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Joint Press Conference with Secretary Cohen and Minister of National Defense Kim

Presenters: Defense Secretary William Cohen and Republic of Korea Minister of National Defense Kim Dong-Shin
January 22, 1998 12:10 PM EDT

Minister Kim: Good afternoon. Secretary Cohen and I had very frank and productive talks yesterday and this morning, during which we discussed a range of issues including the current situation on the Korean Peninsula, cooperation in the wake of Korea's economic crisis and bilateral policy coordination towards managing North Korea this year. I find it very meaningful that Secretary Cohen should visit Korea at this critical juncture when Korea is facing an unprecedented economic situation and, at the same time, awaiting a new administration.

During our talks, Secretary Cohen and I reaffirmed the importance of maintaining our combined defense posture as the pillar of stability on the peninsula. Furthermore, we agreed that our alliance should grow stronger as we cope with these difficult economic challenges. In this regard, Secretary Cohen promised to play an active role in helping Korea overcome its current economic difficulties based on the recognition that security and economy are inevitably intertwined.

Finally, I would like to express my gratitude to Secretary Cohen for taking the time-out from his busy schedule to visit Korea. Secretary Cohen and I met last April in Seoul, and again in December during the SCM. This marks our third meeting in just nine months. Such frequent meetings between the Defense Ministers of our two nations, I believe, is a testimony to our solid alliance. Thank you very much.

Secretary Cohen: Thank you Mr. Kim, and thank you very much for hosting my visit. I think that it is appropriate that we are standing side-by-side just as soldiers have stood side-by-side in defense of the Republic of Korea. Our countries are allied by a commitment to democracy, peace and prosperity.

In my meetings with President Kim Young Sam, president elect Kim Dae Jung, Foreign Minister Yoo (inaudible), I emphasized the United State's determination to stand by the Republic of Korea, in good times and bad. The continued cooperation between our countries is the key to maintaining stability of the Korean Peninsula. And I know that these are difficult times, but they are also very important times, both for Korea and the United States.

I was very impressed by President-elect Kim's determination to solve the current economic problems. The Republic of Korea's economy has many underlying strengths and the United States is working with your government in the IMF to put South Korea back on a sound economic footing so that you can continue your march to greater prosperity. I was also was impressed by President-elect Kim's commitment to maintaining a strong and ready deterrent force despite the economic challenges that you currently are facing. Working together, our forces could overwhelm any attack from the North. Our soldiers are well-trained, they are well-commanded, and well-equipped and we must preserve that advantage. And finally, I welcome the President-elect's support for a strong, enduring, security alliance, including the long-term presence of U.S. soldiers on the peninsula.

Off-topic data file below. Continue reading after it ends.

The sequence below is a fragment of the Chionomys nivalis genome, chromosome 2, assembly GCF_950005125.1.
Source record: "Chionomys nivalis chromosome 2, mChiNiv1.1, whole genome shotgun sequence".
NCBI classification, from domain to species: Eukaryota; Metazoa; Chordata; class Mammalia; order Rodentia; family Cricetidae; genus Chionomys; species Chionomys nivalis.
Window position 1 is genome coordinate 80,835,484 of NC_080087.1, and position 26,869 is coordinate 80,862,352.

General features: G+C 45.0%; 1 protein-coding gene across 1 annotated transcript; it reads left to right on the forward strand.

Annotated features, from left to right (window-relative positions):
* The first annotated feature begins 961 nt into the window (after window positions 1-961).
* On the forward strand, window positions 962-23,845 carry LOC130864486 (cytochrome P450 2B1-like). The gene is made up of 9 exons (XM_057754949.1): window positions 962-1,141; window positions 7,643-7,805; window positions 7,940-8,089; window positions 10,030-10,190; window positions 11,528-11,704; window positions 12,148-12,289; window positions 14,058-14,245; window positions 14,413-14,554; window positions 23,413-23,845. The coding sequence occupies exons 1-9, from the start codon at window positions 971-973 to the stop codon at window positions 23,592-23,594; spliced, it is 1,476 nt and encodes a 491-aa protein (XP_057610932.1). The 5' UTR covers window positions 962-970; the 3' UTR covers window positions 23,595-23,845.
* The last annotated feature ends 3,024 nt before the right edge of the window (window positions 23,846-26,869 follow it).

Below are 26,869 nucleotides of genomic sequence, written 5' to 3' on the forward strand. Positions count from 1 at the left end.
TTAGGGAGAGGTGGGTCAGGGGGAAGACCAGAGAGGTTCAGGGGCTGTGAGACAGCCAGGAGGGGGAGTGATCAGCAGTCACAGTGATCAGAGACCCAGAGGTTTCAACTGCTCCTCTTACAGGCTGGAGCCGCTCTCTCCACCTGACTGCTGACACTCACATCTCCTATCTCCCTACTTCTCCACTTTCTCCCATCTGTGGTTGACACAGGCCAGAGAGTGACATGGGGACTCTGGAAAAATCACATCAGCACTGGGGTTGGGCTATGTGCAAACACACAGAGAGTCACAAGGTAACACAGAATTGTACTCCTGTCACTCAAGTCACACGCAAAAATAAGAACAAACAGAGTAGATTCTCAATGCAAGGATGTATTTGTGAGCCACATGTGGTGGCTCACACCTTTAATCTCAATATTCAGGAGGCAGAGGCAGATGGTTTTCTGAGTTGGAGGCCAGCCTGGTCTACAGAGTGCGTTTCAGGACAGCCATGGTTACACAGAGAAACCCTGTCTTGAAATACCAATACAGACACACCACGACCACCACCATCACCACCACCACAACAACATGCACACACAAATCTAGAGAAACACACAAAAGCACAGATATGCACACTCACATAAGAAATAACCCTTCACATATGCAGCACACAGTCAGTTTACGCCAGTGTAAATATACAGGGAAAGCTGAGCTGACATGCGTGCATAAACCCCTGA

Before taking your questions, I would like to say just a word about the soldiers who defend the Republic of Korea. Yesterday I saw American and South Korean soldiers working together along the DMZ, and I watched American soldiers train. These are dedicated professional troops. We should all be grateful for their protecting our freedom.

Q: Has the current Korean government, or the incoming government asked you, or in any way given you an indication that they would like to cut financial support for U.S. troops here and, both of you gentlemen, is the current economic problem – do you think that it will have any effect or possibly delay reunification or completion of the SACO agreement?

Secretary Cohen: I can say based upon my conversations with all of the leaders that I met with this morning, that the government of South Korea intends to maintain the same level of commitment as far as capability is concerned, to maintain the same level of deterrent that we currently have, and we have expressed our interest in working with them and their experts in finding ways in which some organizational changes and structures can be achieved that would allow the same level of commitment to our posture to remain in effect for the forthcoming future; and so there should be no change, and there has been a pledge on behalf of the President-elect to maintain that level of commitment. We will work out ways in which that can be achieved without compromising the confidence, the capability and the force itself to deter any potential aggression by the North.

Q: (Inaudible)

Secretary Cohen: Well, we have to await the outcome of that. We did not engage in a discussion in terms of what impact that would have – how long it might delay the unification. We did indicate that we are proceeding along two tracks. Number one: that we are committed to maintaining a very strong, deterrent-capable, professional, force that is fully integrated and that will act with coordination and have complete interoperability. That deterrent force will remain as strong in the future as it is today. Secondly, of course, we will continue to promote the four party talks. They should not be viewed as separate, but they are parallel in nature, and so we want to make sure that North Korea does not, by any means, look to the South to see any weakness or a perception of weakness on the part of the South militarily. We believe that will contribute to enhancing the opportunity for a peaceful resolution during the unification talks as we proceed in that fashion.